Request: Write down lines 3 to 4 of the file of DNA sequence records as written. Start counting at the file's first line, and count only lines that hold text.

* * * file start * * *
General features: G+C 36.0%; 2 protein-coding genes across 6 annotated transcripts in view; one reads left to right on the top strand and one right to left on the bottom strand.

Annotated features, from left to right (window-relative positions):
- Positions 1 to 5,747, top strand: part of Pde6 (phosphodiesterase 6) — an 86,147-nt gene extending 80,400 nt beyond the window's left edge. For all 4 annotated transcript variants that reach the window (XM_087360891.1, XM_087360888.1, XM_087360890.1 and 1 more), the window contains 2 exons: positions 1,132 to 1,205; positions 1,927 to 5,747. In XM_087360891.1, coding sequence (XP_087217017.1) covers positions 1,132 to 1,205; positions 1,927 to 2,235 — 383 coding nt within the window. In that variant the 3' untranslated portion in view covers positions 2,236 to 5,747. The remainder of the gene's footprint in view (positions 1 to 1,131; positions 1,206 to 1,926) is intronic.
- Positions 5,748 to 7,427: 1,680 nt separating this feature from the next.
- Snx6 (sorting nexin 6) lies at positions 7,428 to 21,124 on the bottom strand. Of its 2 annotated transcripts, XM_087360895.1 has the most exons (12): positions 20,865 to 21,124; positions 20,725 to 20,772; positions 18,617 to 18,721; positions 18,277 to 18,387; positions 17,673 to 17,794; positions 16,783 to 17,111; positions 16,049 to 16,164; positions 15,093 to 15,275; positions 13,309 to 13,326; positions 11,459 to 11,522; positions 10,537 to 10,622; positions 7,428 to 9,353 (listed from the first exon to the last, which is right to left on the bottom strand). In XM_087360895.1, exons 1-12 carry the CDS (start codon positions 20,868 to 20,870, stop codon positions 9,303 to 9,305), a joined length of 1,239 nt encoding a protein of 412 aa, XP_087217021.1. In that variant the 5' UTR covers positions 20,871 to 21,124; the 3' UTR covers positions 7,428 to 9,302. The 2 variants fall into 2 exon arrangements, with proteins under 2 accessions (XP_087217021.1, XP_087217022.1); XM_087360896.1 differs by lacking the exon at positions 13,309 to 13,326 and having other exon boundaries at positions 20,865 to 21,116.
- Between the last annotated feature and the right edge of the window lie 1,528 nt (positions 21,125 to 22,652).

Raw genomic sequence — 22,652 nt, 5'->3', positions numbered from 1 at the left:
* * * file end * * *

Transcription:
- Positions 1 to 5,747, top strand: part of Pde6 (phosphodiesterase 6) — an 86,147-nt gene extending 80,400 nt beyond the window's left edge. For all 4 annotated transcript variants that reach the window (XM_087360891.1, XM_087360888.1, XM_087360890.1 and 1 more), the window contains 2 exons: positions 1,132 to 1,205; positions 1,927 to 5,747. In XM_087360891.1, coding sequence (XP_087217017.1) covers positions 1,132 to 1,205; positions 1,927 to 2,235 — 383 coding nt within the window. In that variant the 3' untranslated portion in view covers positions 2,236 to 5,747. The remainder of the gene's footprint in view (positions 1 to 1,131; positions 1,206 to 1,926) is intronic.
- Positions 5,748 to 7,427: 1,680 nt separating this feature from the next.